Champion Orpen Kisacikoglu

Not long ago, the London-based Turkish player Orpen Kisacikoglu wasn’t sure whether to describe himself as a poker player or a businessman. He had made his name and reputation in pursuits away from poker, but had started a second life around the high stakes tournament tables.

But after getting some coaching and focusing more on his poker game, Kisacikoglu has become a real force in these tournaments and tonight sealed a second victory on the Triton Series, banking 1,753,000 in the process.

To do so, he had to beat the British No 1, and leader of the Triton Player of the Year race, Stephen Chidwick heads up. That’s no easy feat. After a long and evenly-balanced heads-up encounter, Kisacikoglu found himself on the right side of a cold deck when both players had two pair by the turn.

All the chips went in, Kisacikoglu’s two pair was bigger, and Chidwick was left with crumbs. Kisacikoglu took those very soon after to seal the deal.

Kisacikoglu’s trip to Asia started badly after he burnt the souls of his feet in a hot-sand related incident. It meant he has been unable to walk, instead being pushed around the resort in a wheelchair. But after tonight’s performance he can levitate back to his room.

This was a defining triumph, smaller in cash terms than his runner-up finish to Henrik Hecklen in the Triton Madrid Main Event, but one that brings him a trophy to sit beside another he picked up in Rozvadov in 2019.

Chidwick, meanwhile, takes 1,245,000 as well as a stranglehold on the Player of the Year race on the Triton Series. Chidwick was already leading coming into the Vietnam stop and he has cashed three events already. This, his fourth, comes with a ton of additional points and he’s going to be a difficult man to catch.

A near miss for Stephen Chidwick


The opening day of this tournament played alongside the conclusion of the 50K event, with plenty of players still involved on Day 2 of that. It meant a huge influx of players before registration closed at the start of play today, bringing numbers to 85, including 29 re-entries.

That put 6,375,000 in the prize pool and guaranteed two prizes of more than a million.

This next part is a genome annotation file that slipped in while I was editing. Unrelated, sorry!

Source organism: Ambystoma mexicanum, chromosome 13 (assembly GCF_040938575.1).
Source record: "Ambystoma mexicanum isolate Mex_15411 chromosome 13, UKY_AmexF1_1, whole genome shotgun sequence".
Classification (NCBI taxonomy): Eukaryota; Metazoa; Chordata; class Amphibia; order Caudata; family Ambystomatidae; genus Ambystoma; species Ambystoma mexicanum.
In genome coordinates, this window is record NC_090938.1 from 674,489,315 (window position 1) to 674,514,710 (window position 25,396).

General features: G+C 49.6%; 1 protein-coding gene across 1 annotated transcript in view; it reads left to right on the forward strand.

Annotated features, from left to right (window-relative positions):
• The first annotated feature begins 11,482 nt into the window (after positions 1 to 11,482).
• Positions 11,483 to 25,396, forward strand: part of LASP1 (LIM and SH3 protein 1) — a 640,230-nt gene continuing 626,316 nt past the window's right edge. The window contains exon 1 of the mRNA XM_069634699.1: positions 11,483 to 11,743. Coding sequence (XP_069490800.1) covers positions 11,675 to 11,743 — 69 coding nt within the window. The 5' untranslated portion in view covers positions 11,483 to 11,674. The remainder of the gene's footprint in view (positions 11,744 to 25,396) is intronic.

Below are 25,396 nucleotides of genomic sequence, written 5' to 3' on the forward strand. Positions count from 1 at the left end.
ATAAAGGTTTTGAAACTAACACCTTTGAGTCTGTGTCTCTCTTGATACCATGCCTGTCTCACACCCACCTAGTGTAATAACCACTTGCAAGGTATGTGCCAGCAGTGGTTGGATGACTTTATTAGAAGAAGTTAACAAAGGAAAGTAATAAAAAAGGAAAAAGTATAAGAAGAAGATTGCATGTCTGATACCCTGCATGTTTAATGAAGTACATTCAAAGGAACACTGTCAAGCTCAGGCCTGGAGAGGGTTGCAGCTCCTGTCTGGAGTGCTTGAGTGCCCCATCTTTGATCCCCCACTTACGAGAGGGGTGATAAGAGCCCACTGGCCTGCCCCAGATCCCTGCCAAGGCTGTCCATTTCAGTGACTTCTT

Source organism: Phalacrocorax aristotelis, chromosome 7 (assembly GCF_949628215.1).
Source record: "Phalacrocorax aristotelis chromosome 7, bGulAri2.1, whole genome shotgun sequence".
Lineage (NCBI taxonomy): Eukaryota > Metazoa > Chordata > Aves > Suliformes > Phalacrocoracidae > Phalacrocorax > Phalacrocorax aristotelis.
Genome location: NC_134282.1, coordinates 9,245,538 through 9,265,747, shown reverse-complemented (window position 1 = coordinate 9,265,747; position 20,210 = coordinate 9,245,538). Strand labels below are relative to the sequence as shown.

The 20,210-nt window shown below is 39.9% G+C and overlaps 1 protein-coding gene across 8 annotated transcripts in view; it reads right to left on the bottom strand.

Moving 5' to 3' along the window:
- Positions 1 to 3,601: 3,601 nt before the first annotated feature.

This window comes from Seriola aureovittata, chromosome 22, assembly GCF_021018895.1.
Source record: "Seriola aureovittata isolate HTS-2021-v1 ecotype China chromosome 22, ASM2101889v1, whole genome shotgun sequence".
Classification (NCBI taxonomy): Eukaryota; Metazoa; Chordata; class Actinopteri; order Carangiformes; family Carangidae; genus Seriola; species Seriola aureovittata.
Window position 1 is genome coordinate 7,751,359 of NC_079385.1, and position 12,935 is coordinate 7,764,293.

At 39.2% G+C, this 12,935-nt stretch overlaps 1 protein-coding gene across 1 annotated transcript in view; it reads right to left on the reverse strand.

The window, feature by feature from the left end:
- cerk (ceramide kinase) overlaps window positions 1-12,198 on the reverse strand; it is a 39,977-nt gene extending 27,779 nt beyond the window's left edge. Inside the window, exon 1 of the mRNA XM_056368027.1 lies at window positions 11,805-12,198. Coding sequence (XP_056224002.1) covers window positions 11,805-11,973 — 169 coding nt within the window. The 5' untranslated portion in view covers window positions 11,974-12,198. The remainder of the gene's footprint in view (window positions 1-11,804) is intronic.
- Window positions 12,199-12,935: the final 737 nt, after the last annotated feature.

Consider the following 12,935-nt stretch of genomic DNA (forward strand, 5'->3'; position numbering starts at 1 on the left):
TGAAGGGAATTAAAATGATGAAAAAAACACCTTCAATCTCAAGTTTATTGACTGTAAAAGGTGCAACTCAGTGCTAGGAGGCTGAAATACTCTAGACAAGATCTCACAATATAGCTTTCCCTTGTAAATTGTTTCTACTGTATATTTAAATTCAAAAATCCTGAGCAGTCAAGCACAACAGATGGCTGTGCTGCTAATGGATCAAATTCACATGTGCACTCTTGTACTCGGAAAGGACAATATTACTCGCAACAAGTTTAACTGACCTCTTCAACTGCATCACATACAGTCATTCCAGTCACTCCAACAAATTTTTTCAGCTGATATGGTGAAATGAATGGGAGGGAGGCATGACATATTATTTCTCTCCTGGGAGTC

With 159K being paid to the 11th placed finisher and nothing going to the 12th, this was the biggest bubble of the series so far. The man to finish on the wrong side of the line this time was one of the week’s top performers to date: Daniel Dvoress.

Daniel Dvoress

Dvoress made the final table in both the 20K mystery bounty and the 30K NLH, and had been leading this tournament after Day 1. But there had been few bright moments on the tournaments concluding day, capped when he shoved his last eight bigs from the small blind with QhTd and picked up a call from Michael Soyza in the big blind with Ks5h.

Soyza flopped a pair, turned trips and ended with a full house. It was overkill. Dvoress was already off the stage and out the door.


The bubble bursting ended hand-for-hand play, but each of the two tables saw only one more hand before the final was set. Up on the feature table, Soyza was now in the small blind and for the second hand in succession watched a short stack ship before him.

This time it was Adrian Mateos, and Soyza looked down at pocket nines and made the call. Mateos had KcQh and Soyza won the flip. Meanwhile, David Yan and Jason Koon were tangling on the outer table. Koon raised from early positon, Yan jammed from the small blind and Koon called with the marginally bigger stack.

David Yan fell short of the final

Yan had pocket threes; Koon had pocket queens. Another queen on the flop, followed by two blanks, sent Yan out. Mateos and Yan picked up 159,500 each, and the last nine prepared to hit the final table.


Newcomers to Triton Poker tend to see a table of players and marvel at how a random draw could place so many superstars together. But they soon look around the room and realise every table is like that. Every table is, to use the favoured word, “stacked”.

The final here was typical, featuring a four-time champion, the Player of the Year leader, and winners of the two most recent Triton NLHE Main Events. And none of those were even Steve O’Dwyer, the chip leader.

At start of nine-handed action, the table looked like this:

Steve O’Dwyer – 2,630,000
Michael Soyza – 2,505,000
Stephen Chidwick – 2,490,000
Santhosh Suvarna – 2,480,000
Rob Yong – 1,750,000
Orpen Kisacikoglu – 1,715,000
Jason Koon – 1,470,000
Punnat Punsri – 1,050,000
Henrik Hecklen – 910,000

(Blinds were 25K/50K with a 50K BB ante)

75K final table players (clockwise from back left): Rob Yong, Punnat Punsri, Steve O’Dwyer, Michael Soyza, Henrik Hecklen, Santhosh Suvarna, Stephen Chidwick, Jason Koon, Orpen Kisacikoglu.

Nobody had a stack that could be regarded as especially huge, but both Michael Soyza and Chidwick were likely happy with their standing in second and third, respectively. However, after a few small pots resulted in them swapping places, an enormous skirmish, and a sick beat for Soyza, sent the pair in diametrically opposite directions.

Orpen Kisacikoglu began proceedings, opening to 180K. Chidwick called in the cutoff and Soyza shoved for 1.6 million from the big blind. No problem with that. He had aces. Kisacikoglu folded but Chidwick called, showing pocket jacks.